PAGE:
A Handbook of Northern France

By William Marris Davis | Go to book overview

CHAPTER XII
THE LOWLANDS OF NORTHERNMOST FRANCE AND WESTERN BELGTUM

60. The Lowland, the Maritime Plain, and the Dunes. The chalk uplands of Picardy and Artois fall off abruptly northeastward to the lowland of the district known as Flanders, partly in France, partly in Belgium, where the chalk strata, warped down to lower levels, are overlapped by younger beds of sand and silt. This area may be divided into three belts parallel to the shore line; the middle belt is a low maritime plain, about 30 k. wide in Belgium, but widening northeastward; it is of fine, moist soil, hardly above the level of the sea, from which it is separated by the outer belt of beach and dunes; the third belt is farther inland, a gently undulating sandy lowland, which rises gradually southeastward; it may be called the lowland of Flanders. The lowland will be first described; then the maritime plain, and finally the belt of dunes.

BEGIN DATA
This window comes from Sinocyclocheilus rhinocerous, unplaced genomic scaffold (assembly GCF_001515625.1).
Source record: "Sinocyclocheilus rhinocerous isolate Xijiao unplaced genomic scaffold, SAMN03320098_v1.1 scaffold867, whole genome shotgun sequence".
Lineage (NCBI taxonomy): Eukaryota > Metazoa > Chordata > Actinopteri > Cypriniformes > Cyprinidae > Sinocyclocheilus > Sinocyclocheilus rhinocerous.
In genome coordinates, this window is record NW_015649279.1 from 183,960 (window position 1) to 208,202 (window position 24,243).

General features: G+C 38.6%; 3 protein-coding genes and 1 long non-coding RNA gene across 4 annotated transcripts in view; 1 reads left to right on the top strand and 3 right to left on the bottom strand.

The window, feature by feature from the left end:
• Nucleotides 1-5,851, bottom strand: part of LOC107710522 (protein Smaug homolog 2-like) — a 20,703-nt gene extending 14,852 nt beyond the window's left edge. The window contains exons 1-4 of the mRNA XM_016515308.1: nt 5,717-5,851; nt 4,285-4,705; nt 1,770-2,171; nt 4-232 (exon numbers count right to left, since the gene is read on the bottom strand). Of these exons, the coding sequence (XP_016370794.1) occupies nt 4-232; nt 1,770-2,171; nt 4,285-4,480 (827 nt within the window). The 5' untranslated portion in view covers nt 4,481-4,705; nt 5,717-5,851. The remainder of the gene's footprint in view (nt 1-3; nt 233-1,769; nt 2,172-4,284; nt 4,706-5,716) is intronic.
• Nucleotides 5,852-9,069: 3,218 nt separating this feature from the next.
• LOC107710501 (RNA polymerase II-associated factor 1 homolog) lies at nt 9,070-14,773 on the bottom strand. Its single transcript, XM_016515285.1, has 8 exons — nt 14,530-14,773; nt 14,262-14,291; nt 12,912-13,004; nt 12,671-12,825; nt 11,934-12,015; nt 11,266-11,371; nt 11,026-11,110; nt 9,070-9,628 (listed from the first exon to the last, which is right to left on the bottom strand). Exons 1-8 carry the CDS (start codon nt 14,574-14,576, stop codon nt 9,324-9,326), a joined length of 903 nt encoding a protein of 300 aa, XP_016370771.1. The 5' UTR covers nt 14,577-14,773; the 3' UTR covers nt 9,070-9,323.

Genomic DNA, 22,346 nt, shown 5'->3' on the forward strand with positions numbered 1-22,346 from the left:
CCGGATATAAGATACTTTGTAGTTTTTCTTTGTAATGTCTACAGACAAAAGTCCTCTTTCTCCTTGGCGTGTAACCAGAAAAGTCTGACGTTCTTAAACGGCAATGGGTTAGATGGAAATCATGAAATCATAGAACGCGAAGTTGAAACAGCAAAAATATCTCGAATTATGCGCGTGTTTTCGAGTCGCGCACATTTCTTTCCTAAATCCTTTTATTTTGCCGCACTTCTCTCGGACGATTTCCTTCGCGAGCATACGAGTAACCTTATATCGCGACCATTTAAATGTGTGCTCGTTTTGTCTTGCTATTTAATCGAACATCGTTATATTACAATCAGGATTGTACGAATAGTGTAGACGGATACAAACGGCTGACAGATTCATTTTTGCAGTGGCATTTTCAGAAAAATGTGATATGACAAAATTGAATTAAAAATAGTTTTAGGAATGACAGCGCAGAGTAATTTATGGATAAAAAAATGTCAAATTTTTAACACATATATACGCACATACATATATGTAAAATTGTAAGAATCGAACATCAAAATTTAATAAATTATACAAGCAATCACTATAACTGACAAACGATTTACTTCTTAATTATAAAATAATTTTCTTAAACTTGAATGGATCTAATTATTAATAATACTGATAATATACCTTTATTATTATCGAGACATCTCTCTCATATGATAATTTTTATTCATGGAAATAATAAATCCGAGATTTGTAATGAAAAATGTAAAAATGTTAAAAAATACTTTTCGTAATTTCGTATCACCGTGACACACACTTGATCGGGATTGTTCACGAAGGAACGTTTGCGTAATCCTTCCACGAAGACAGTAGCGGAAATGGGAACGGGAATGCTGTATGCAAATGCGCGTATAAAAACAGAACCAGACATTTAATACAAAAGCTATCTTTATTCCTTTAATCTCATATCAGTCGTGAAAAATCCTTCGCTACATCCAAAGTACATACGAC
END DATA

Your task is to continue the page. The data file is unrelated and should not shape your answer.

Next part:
The Lowland of Flanders. The lowland is relatively infertile: it is the narrow beginning of a long belt of sandy country originally covered with heathery moors, which widens northeastward and stretches across Belgium and Holland into Germany. Parts of the surface are more fertile, where it is cloaked with a fine yellow loam, which is rapidly transformed into mud in wet weather, as many a soldier knows who has served in the trenches hereabouts. Occasional hills surmount the lowland. On the French side of the boundary, the pic-

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